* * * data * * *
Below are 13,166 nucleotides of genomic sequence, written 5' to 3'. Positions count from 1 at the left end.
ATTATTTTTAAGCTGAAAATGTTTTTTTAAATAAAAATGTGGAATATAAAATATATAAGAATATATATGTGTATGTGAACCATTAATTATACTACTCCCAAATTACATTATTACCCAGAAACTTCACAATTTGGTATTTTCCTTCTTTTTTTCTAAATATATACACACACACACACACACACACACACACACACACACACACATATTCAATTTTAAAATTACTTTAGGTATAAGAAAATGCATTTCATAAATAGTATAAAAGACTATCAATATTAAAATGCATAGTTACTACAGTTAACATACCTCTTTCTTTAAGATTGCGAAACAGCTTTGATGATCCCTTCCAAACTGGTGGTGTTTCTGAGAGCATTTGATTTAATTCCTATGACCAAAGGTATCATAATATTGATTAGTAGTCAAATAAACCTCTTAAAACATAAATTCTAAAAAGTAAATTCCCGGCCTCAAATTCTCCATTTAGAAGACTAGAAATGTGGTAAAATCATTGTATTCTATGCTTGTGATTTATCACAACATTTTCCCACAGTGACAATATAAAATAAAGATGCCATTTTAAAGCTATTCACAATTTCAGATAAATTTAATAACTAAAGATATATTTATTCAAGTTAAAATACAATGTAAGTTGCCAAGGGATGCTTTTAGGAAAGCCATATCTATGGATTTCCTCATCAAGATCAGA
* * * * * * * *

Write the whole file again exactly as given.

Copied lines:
Below are 13,166 nucleotides of genomic sequence, written 5' to 3'. Positions count from 1 at the left end.
ATTATTTTTAAGCTGAAAATGTTTTTTTAAATAAAAATGTGGAATATAAAATATATAAGAATATATATGTGTATGTGAACCATTAATTATACTACTCCCAAATTACATTATTACCCAGAAACTTCACAATTTGGTATTTTCCTTCTTTTTTTCTAAATATATACACACACACACACACACACACACACACACACACACACACATATTCAATTTTAAAATTACTTTAGGTATAAGAAAATGCATTTCATAAATAGTATAAAAGACTATCAATATTAAAATGCATAGTTACTACAGTTAACATACCTCTTTCTTTAAGATTGCGAAACAGCTTTGATGATCCCTTCCAAACTGGTGGTGTTTCTGAGAGCATTTGATTTAATTCCTATGACCAAAGGTATCATAATATTGATTAGTAGTCAAATAAACCTCTTAAAACATAAATTCTAAAAAGTAAATTCCCGGCCTCAAATTCTCCATTTAGAAGACTAGAAATGTGGTAAAATCATTGTATTCTATGCTTGTGATTTATCACAACATTTTCCCACAGTGACAATATAAAATAAAGATGCCATTTTAAAGCTATTCACAATTTCAGATAAATTTAATAACTAAAGATATATTTATTCAAGTTAAAATACAATGTAAGTTGCCAAGGGATGCTTTTAGGAAAGCCATATCTATGGATTTCCTCATCAAGATCAGA